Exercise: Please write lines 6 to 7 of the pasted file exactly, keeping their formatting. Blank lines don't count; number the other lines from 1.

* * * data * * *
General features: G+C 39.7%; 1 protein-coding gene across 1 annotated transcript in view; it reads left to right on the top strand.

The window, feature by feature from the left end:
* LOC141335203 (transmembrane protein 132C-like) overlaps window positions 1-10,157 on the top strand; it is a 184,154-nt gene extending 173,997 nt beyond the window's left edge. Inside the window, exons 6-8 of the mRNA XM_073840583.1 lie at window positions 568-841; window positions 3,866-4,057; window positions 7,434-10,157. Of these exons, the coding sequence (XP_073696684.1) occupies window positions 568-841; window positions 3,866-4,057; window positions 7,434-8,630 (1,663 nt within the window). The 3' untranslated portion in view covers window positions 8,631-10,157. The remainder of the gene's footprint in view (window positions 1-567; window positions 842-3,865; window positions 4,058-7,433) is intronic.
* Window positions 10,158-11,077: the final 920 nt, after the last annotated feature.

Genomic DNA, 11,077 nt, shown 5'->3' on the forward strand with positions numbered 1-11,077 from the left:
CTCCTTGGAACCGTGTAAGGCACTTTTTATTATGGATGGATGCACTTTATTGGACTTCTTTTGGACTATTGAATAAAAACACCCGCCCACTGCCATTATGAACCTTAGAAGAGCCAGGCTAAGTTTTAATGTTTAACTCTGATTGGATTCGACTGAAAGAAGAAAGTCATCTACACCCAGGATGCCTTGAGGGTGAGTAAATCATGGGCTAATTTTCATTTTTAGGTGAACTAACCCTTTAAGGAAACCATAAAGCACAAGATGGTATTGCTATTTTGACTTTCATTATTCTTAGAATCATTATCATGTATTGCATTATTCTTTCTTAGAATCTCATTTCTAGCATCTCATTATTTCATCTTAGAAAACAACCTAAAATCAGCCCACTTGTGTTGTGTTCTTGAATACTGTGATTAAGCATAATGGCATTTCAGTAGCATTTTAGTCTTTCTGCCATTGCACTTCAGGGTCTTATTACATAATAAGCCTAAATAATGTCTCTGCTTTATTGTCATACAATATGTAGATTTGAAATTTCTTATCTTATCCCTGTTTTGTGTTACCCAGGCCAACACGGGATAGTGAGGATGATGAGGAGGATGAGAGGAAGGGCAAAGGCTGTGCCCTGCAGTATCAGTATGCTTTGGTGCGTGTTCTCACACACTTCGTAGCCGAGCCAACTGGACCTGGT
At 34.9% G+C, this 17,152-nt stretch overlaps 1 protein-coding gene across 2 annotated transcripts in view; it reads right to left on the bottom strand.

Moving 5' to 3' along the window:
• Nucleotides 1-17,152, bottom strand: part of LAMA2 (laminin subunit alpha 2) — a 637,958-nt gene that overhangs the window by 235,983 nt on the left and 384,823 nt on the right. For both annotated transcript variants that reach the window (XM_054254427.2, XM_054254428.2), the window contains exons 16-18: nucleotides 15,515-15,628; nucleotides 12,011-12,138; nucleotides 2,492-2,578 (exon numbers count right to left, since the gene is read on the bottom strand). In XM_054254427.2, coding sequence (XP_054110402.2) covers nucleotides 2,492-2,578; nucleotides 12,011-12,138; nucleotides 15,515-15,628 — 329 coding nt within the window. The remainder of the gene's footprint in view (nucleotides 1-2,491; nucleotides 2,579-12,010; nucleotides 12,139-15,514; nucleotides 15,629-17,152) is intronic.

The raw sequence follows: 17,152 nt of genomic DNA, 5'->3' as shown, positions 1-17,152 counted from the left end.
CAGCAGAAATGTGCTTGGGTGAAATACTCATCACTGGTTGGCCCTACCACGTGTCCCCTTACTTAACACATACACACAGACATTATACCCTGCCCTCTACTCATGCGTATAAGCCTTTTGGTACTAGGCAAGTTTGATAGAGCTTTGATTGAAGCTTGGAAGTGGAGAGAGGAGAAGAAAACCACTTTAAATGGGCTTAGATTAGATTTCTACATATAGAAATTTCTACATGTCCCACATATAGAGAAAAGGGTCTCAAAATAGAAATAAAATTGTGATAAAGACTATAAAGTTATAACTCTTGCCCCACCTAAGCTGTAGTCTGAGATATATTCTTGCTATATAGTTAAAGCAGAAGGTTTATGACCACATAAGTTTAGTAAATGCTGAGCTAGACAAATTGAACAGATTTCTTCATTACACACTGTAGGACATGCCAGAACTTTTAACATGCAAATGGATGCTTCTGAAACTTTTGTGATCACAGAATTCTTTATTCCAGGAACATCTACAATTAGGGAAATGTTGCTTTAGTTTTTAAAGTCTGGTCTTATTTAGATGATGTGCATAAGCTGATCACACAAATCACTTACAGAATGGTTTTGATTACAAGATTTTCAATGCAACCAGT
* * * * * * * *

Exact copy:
CTCCTTGGAACCGTGTAAGGCACTTTTTATTATGGATGGATGCACTTTATTGGACTTCTTTTGGACTATTGAATAAAAACACCCGCCCACTGCCATTATGAACCTTAGAAGAGCCAGGCTAAGTTTTAATGTTTAACTCTGATTGGATTCGACTGAAAGAAGAAAGTCATCTACACCCAGGATGCCTTGAGGGTGAGTAAATCATGGGCTAATTTTCATTTTTAGGTGAACTAACCCTTTAAGGAAACCATAAAGCACAAGATGGTATTGCTATTTTGACTTTCATTATTCTTAGAATCATTATCATGTATTGCATTATTCTTTCTTAGAATCTCATTTCTAGCATCTCATTATTTCATCTTAGAAAACAACCTAAAATCAGCCCACTTGTGTTGTGTTCTTGAATACTGTGATTAAGCATAATGGCATTTCAGTAGCATTTTAGTCTTTCTGCCATTGCACTTCAGGGTCTTATTACATAATAAGCCTAAATAATGTCTCTGCTTTATTGTCATACAATATGTAGATTTGAAATTTCTTATCTTATCCCTGTTTTGTGTTACCCAGGCCAACACGGGATAGTGAGGATGATGAGGAGGATGAGAGGAAGGGCAAAGGCTGTGCCCTGCAGTATCAGTATGCTTTGGTGCGTGTTCTCACACACTTCGTAGCCGAGCCAACTGGACCTGGT
At 34.9% G+C, this 17,152-nt stretch overlaps 1 protein-coding gene across 2 annotated transcripts in view; it reads right to left on the bottom strand.